Last night someone asked me how you were doing. And while I didn’t know who he was or why he was calling so late, I told him I hadn’t talked to any of you in a while. I guess that’s what happens when your friends walk out of your life and into a nearby waterpark.
Watching you all walk away was like dropping off the crest of a steep waterslide; my stomach sank and for a moment I couldn’t catch my breath. At least, this is what I imagine dropping off the crest of a steep waterslide feels like. I wouldn’t know for sure. The only aquatic ride I’ve ever experienced is a tear-soaked emotional roller coaster known as life. I do not count the state-of-the-art Slip ‘n Slide I regularly unfurl in my foyer because that is strictly for business use.
You rattled off every excuse in the book:
“Elliot, you can come with us as soon as you put on a bathing suit.”
“Elliot, you have to keep your bathing suit on for the duration of our stay at the water park.”
“Elliot, they’re going to have to remove you from the water park. Despite our explicit instructions, you removed your bathing suit immediately upon entering the log flume.”
You don’t need prescription goggles to see through empty platitudes, although thankfully I did have my prescription goggles on hand since I like to open my eyes underwater.
I suppose that in the great lazy river of friendship, our tubes were always destined to float apart. And while you thought I was coasting into oblivion, I was actually drifting towards other park guests (symbolizing the breadth of humanity beyond my immediate social circle) who taught me more about love and life and the confluence of the two than you could ever conceive. And we were all being pulled mercilessly along by an artificial current (the construct of time) when suddenly the lifeguard (God) blew his final whistle (death) indicating that we needed to exit the river (the temporal world) and enter the splash zone (the noumenal realm) where we would be reborn in the uterine embrace of warm sprinklers (sprinklers) erupting with chlorinated water (the promise of new life). But what would I know; I’ve never experienced the leisurely tug of a lazy river.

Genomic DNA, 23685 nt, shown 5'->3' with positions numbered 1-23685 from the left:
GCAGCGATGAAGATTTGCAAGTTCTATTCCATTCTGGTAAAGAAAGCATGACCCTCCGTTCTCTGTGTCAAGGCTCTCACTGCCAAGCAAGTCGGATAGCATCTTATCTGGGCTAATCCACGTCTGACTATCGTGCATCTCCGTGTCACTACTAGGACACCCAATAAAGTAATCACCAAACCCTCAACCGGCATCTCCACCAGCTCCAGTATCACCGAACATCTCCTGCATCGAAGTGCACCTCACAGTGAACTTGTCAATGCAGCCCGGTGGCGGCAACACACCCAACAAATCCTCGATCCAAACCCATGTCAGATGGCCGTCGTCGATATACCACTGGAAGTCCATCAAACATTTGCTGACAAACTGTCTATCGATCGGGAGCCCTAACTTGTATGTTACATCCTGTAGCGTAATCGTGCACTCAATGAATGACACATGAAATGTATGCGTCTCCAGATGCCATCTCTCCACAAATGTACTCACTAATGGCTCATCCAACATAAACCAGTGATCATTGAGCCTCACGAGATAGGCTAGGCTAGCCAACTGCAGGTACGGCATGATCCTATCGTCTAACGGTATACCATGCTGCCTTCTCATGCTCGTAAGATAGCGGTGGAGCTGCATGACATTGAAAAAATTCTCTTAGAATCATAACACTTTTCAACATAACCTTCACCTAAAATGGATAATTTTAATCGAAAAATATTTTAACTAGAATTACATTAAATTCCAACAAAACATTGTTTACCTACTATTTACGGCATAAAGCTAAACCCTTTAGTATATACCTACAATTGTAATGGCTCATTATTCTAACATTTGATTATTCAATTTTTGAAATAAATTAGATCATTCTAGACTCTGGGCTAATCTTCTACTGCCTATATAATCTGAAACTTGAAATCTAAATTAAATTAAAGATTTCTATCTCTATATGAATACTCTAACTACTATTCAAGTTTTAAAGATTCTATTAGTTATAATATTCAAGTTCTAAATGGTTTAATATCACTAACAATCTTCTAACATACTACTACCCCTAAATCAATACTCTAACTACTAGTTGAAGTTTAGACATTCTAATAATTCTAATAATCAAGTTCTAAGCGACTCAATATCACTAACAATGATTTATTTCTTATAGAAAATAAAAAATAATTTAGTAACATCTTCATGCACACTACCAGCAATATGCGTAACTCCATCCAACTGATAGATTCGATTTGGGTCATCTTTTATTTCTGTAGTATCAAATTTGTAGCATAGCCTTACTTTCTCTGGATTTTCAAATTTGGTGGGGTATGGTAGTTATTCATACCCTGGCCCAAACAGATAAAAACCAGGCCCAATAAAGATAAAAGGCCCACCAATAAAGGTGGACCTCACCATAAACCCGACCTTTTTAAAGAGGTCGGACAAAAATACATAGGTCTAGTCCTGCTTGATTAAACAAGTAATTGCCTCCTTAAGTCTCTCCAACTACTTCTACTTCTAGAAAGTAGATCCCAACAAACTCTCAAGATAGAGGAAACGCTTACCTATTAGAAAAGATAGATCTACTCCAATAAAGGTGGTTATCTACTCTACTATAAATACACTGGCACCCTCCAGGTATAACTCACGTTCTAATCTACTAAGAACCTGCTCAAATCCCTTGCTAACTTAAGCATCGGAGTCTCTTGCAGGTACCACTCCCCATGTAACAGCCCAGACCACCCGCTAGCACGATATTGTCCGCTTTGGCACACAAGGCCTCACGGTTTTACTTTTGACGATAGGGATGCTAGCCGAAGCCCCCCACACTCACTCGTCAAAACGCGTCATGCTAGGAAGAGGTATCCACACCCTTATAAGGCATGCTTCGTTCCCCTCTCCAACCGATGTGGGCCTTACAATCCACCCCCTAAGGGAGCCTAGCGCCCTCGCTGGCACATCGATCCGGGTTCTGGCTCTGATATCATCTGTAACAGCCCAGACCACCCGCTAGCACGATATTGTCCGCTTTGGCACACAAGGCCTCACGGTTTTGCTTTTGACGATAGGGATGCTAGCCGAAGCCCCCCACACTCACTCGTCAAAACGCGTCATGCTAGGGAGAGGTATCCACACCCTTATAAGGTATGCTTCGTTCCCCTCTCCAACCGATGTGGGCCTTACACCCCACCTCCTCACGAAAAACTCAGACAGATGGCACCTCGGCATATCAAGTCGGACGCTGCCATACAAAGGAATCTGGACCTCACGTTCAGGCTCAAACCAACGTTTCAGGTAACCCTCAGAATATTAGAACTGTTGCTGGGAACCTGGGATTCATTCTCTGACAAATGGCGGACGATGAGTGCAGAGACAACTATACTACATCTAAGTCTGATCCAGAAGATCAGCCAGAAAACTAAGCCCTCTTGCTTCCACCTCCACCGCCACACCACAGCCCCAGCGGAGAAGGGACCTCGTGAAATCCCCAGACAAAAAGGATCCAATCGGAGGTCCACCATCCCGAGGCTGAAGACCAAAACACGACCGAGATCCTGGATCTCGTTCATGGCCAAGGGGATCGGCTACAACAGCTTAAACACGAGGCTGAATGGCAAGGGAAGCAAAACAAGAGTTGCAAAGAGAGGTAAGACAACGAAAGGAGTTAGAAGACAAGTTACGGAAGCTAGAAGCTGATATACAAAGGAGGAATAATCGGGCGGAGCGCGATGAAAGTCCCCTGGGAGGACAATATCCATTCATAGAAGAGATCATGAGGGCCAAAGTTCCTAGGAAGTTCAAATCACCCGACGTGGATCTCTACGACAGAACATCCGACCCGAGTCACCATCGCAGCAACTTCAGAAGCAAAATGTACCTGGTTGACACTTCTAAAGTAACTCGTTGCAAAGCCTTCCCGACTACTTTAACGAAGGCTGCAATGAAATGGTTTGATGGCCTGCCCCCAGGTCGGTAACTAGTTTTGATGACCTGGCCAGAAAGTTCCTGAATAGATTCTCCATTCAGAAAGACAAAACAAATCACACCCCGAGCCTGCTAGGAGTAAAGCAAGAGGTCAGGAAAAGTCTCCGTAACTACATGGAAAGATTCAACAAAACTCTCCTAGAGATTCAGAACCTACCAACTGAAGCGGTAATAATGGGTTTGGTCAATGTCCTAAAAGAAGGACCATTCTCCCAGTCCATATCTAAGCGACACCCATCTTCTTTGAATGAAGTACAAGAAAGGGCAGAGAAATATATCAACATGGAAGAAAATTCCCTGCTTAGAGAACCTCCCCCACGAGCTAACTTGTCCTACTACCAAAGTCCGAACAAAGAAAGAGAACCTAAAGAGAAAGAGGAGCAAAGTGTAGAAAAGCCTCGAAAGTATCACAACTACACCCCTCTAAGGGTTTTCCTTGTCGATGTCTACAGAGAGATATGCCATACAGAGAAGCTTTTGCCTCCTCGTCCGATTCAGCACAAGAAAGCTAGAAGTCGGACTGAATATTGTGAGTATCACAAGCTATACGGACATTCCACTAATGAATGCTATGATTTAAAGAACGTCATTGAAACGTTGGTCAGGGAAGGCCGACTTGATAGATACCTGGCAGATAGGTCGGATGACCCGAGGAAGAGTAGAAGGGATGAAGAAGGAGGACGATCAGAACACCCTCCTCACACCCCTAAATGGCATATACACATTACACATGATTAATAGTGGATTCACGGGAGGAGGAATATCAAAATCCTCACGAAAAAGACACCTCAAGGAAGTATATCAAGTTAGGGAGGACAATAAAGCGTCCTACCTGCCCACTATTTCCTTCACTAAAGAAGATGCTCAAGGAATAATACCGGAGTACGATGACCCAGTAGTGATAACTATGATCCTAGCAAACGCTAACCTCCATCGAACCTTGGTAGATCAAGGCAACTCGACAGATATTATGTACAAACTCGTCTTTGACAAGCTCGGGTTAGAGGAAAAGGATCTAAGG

After nineteen years, I’ve finally realized that friendship isn’t just about mutual understanding and honest communication and compatible interests and unconditional love. Friendship is about water parks. That’s something we all lost sight of, except for me.
I don’t go to Splish Splash much anymore. I’m worried the chlorine will sting the open wound you all left when you ripped my heart out. And I am no longer welcome because of the log flume incident. But in case you’re wondering, I’m not mad anymore, and I’m not even sad. I’m just angry, and depressed, and most importantly, dry.
I hope one day you’re in a wave pool when someone asks you how I’m doing. You’ll think about it for a second before realizing that you don’t know and haven’t known for a while. And you’ll miss me. A lot. A wave will crest and crash against your chest, but it won’t matter because you’ll have already gotten the wind knocked out of you.
— E. Connors